Henryk Szadziewski, Manager, Uyghur Human Rights Project
In an age when you are liable to be charged for the smallest service on an airline, carrying excess baggage around seems like a burden that should be best avoided. All the same, the weight of human abuses that leaders in some of the most authoritarian states on the globe take with them doesn’t seem to be too much of a problem when planning their travels. Xinjiang Party Secretary Zhang Chunxian’s recent tour of four countries and the scheduled visit of Sudanese President Omar al-Bashir to China are but two of the most current examples of overlooking abuses of human rights to establish cordial relations.
China’s decision to invite Omar al-Bashir to China for a June 27-30 visit shows a contempt not only for The Hague based International Criminal Court, which has two outstanding arrest warrants for war crimes against al-Bashir, but also for the victims of the Sudanese government’s brutality in Darfur. Chinese disdain towards international institutions and marginalized people should come as no surprise to human rights advocates focused on China, but what it also indicates is that the increasing muscle of the Chinese government is being flexed so that it doesn’t have to play by the rules on the world stage. Instead of using its influence to bring justice to marginalized people, Beijing has decided it is open for business with all comers. As Chinese foreign ministry spokesman Hong Lei said about al-Bashir’s visit, “Bilateral trade is rising. Sudan has already become China’s third-largest trade partner in Africa with co-operation in each sphere consistently developing.”What the people of Darfur only know too well is that bilateral trade with China involves Chinese purchases of oil, and arms sales to the Sudanese government.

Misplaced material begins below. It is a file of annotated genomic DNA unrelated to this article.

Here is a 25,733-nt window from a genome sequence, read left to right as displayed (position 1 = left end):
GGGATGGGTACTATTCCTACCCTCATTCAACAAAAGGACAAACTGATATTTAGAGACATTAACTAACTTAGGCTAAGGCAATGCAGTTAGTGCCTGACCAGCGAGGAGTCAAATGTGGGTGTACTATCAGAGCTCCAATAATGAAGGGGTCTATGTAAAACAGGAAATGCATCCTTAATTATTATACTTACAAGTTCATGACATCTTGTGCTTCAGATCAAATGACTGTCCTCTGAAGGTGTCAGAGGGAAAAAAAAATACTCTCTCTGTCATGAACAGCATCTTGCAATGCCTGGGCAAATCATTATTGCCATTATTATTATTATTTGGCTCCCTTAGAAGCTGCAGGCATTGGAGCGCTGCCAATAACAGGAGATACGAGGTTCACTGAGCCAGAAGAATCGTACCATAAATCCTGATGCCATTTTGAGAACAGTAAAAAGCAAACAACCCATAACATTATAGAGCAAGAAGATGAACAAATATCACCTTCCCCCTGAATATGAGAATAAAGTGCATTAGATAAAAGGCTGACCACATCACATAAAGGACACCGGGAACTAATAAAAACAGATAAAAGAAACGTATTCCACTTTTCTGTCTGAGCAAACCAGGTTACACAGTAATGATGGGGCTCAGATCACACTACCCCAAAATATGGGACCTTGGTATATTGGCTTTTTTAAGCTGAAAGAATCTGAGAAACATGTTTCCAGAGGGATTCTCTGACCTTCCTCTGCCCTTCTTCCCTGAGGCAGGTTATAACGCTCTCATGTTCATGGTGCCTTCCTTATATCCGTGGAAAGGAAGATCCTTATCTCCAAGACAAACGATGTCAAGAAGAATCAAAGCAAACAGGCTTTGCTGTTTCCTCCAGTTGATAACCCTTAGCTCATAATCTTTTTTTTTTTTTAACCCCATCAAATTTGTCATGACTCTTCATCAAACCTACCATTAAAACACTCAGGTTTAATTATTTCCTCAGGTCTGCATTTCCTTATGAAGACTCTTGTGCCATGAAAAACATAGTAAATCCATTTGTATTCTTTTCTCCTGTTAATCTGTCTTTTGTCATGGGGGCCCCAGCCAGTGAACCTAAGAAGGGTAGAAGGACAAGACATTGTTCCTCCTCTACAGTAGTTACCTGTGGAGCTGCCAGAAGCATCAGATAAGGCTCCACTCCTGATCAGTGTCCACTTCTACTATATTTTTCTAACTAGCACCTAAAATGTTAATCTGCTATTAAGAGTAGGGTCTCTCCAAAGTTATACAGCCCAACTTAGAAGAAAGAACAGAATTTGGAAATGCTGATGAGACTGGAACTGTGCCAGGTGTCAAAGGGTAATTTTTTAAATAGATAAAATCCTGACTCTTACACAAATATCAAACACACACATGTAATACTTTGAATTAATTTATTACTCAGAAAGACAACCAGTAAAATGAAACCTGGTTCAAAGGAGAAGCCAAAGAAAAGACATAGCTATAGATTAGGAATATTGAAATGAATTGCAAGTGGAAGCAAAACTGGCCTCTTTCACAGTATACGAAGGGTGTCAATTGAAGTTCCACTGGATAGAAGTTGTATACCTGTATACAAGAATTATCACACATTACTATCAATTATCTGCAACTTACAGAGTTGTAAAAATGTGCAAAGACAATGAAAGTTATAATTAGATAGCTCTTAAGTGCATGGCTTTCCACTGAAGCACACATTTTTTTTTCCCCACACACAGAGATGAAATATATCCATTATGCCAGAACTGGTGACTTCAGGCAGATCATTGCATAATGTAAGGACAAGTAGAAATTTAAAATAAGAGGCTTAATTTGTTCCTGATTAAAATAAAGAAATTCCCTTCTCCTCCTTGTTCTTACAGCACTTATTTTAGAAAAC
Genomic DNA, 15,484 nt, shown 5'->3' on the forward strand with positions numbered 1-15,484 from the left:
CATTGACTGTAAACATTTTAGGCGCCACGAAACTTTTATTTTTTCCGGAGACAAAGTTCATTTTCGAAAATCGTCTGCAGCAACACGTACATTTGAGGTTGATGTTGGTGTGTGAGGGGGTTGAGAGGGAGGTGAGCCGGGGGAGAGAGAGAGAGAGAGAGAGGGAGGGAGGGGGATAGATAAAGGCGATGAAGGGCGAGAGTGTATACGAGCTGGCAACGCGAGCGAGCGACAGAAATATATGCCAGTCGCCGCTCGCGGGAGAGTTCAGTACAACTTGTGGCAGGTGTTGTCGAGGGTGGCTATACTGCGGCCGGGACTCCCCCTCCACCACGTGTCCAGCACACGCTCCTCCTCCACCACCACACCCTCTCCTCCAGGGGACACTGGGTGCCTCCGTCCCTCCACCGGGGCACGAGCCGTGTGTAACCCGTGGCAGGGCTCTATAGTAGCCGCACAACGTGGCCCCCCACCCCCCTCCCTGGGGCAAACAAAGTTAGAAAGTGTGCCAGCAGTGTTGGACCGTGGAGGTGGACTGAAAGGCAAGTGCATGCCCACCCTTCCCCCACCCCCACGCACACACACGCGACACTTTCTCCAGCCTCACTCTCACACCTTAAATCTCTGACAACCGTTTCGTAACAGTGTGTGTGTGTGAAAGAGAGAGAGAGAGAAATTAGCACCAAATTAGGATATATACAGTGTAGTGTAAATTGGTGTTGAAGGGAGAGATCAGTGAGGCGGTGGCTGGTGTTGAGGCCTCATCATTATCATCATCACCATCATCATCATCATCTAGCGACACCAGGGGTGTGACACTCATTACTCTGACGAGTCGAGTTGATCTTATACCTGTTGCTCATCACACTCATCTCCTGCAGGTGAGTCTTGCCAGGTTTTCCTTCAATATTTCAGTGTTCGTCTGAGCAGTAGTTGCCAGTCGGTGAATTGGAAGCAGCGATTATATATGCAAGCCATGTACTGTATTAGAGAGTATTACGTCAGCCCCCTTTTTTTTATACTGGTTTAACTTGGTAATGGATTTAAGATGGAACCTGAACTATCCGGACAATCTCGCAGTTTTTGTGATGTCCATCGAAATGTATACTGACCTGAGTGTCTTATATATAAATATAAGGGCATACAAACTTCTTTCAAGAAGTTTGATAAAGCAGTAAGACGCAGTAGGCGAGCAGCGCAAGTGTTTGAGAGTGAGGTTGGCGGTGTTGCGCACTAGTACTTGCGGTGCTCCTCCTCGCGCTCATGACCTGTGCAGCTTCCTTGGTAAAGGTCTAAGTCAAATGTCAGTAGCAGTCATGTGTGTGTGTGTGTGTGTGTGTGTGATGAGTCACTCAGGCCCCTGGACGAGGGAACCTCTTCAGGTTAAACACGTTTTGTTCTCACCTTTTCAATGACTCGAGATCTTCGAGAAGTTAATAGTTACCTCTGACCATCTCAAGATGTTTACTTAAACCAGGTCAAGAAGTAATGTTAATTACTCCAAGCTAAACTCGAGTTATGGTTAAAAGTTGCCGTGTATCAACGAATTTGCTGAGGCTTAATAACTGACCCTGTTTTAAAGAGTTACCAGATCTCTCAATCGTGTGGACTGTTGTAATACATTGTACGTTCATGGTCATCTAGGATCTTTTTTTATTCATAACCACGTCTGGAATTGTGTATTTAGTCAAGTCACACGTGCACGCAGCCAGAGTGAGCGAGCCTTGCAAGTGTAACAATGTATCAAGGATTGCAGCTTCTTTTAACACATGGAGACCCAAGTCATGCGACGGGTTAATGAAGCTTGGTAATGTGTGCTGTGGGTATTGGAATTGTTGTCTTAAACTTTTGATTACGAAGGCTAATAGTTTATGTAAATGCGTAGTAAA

Zhang Chunxian, who visited the United States from June 8-13 as part of a four-nation tour that also included Qatar, Saudi Arabia and Iran, brings a considerable record of human rights abuses conducted under his stewardship as party chief in the Chinese named Xinjiang Uyghur Autonomous Region. Zhang replaced the reviled hardliner Wang Lequan as Party Secretary in April 2010. Zhang is perceived as a having a softer image than his predecessor and has been touted as an Internet and social media savvy young apparatchik overseeing large injections of state money into the regional economy.